CSR News - October 2012

Court Case against Shell in the Netherlands

In May 2008, four Nigerian fishermen and farmers from the villages of Goi, Ikot Ada Udo and Oruma, in conjunction with Friends of the Earth Netherlands / Milieudefensie, started a legal case against Shell Nigeria and its parent company in the Netherlands.[1] After several delays, both parties were heard in the court in the Hague on 11 October. The verdict is expected early in 2013.


Ghana’s oil wealth is not reaching the poor

Two years after oil began flowing in Ghana, ordinary Ghanaians are wondering where the oil money is going. The government says there has not been much oil revenue coming in thus far, and analysts say the money that is coming in is not reaching the poor. Vast reserves of oil were discovered in Ghana in 2007 and production began almost two years ago in the Jubilee Oil Field off Ghana’s western coast. In 2011, its first year of production, Ghana earned about $444 million - which was only half of the expected revenue. The Finance  Ministry projects that Ghana’s oil revenue will not increase significantly until 2014 or 2015 when production should reach peak levels.

The oil revenue is divided up between the national oil company to fund its share of operations in the field, an investment and savings fund, and then the annual budget funding amount, which can be used in the current year.

In 2011, government documents show that some $167 million of oil revenue went into the annual budget – and only a small percentage of that into social services.


Angola: Oil-rich Cabinda the poorer for it

Oil has turned post-war Angola into one of the world's fastest growing economies and Cabinda, which produces a daily average of 500 000 barrels, is the source of nearly a third of its very lucrative export. American energy giant Chevron, working in Angola as the Cabinda Gulf Oil Company, has been in Angola since the 1970s and runs all the operations in the exclave. But for all the liquid gold and associated development, Cabinda remains one of the most under-developed regions in Angola.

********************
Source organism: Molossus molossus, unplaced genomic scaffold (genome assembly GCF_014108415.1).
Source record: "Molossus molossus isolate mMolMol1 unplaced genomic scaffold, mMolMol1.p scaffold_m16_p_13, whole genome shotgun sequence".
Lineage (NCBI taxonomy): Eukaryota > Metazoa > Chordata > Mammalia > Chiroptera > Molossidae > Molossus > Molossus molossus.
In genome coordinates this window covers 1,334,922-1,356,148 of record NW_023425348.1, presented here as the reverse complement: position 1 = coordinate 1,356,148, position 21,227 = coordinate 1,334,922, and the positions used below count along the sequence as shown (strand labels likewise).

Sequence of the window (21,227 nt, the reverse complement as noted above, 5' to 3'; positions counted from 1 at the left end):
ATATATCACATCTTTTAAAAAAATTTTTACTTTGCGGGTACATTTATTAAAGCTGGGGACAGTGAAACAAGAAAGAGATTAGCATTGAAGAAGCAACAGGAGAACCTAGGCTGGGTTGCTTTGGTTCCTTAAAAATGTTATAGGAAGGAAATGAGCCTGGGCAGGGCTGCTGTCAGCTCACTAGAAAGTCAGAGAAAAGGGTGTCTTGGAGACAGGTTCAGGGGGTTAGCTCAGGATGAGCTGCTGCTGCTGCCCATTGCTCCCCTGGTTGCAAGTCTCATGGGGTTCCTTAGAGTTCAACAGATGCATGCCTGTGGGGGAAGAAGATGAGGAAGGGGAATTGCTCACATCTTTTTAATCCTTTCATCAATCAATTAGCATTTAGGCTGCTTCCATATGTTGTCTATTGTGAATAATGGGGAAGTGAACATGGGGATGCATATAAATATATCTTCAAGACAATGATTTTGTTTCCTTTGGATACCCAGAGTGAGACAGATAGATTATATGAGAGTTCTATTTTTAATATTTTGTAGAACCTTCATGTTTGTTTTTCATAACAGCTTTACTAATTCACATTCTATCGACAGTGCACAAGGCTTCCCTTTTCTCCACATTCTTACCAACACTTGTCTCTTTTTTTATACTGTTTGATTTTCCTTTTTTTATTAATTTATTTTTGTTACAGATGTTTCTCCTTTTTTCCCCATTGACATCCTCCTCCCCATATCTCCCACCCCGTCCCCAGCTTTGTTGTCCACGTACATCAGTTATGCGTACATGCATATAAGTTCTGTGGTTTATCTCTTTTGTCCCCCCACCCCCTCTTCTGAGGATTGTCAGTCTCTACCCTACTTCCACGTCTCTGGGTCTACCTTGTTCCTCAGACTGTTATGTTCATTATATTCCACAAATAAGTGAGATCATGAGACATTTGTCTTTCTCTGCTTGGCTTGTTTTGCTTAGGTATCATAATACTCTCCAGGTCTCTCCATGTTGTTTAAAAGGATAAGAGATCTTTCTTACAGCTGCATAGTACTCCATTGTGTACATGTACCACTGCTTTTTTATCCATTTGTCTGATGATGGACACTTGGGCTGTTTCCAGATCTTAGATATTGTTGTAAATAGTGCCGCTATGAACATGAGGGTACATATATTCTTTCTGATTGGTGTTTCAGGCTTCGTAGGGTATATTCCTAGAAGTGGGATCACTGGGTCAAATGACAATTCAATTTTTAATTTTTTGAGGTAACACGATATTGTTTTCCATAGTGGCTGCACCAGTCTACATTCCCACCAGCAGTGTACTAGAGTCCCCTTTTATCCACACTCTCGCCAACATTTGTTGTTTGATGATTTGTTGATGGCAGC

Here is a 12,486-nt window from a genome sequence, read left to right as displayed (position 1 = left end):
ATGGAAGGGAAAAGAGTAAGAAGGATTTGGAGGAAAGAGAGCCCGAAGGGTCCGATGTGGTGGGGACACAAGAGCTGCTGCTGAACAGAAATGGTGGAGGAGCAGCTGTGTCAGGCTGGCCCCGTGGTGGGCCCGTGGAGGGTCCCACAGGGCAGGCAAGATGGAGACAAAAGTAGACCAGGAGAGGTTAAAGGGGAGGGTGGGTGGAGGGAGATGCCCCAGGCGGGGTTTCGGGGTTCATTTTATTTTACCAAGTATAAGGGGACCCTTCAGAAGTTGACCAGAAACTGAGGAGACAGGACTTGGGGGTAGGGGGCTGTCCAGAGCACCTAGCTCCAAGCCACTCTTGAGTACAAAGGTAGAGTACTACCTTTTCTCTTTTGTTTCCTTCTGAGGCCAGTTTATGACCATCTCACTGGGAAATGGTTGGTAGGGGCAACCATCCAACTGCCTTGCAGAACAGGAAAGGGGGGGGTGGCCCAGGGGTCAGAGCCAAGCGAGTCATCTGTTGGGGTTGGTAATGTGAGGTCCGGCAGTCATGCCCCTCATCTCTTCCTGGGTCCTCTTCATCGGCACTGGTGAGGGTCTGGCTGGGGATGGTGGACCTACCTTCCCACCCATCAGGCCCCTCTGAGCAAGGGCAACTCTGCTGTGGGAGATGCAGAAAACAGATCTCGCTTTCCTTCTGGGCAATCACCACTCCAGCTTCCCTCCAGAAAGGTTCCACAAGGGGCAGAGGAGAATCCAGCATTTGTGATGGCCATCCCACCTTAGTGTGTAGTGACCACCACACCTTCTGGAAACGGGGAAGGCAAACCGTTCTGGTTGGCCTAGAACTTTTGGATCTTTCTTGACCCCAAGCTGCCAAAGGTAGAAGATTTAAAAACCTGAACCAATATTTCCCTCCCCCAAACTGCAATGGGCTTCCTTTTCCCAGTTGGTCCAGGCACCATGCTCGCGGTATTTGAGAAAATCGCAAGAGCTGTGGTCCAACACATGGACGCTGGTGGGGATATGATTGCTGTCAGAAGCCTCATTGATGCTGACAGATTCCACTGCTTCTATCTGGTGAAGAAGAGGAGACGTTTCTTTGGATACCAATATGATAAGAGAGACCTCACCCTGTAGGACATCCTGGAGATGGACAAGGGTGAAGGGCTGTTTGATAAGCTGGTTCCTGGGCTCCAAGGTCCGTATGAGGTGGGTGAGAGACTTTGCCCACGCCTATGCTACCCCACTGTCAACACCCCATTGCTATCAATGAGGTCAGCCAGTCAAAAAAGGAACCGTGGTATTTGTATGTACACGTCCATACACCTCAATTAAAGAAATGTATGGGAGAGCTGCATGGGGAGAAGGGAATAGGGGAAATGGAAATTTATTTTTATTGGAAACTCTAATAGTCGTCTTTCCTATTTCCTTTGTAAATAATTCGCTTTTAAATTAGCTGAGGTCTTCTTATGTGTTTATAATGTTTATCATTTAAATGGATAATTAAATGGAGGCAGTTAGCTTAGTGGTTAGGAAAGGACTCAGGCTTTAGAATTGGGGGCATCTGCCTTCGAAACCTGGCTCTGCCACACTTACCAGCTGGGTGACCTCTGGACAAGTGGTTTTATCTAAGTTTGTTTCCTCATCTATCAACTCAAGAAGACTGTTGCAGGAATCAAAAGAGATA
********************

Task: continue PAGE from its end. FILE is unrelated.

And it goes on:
A large portion of the population lives in wooden huts without running water or electricity and, beyond the provincial capital, there are few tarred roads and limited health services.

The high number of foreign oil workers passing through Cabinda has created a false economy, pushing up prices, which were already high because its imports must come in by road from the neighbouring Congos.

The costs to the environment also appear to be increasing: fishermen complain that they have to go very far to find a decent catch because the sea no longer has fish, due to oil spills.


Oil companies try to undermine revenue transparency

The American Petroleum Institute (API), a lobby group representing companies such as BP, Exxon, Chevron and Shell and other big business lobby organisations have presented a lawsuit against the Securities and Exchange Commission (SEC) They are challenging Section 1504 of the Dodd Frank Act and SEC rules that require oil, gas and mining companies to annually disclose their payments to governments, by country and for each project[2]. The lawsuit is mainly an attempt to delay the application of the Dodd-Frank and shows how far oil companies are willing to go in order not to have to disclose their payments.


Thomas Lazzeri


[1] See also Holding Shell Accountable at http://www.aefjn.org/index.php/369/articles/holding-shell-accountable.html


[2] See also CSR News - September 2012 at http://www.aefjn.org/index.php/369/articles/csr-news-september-2012.html

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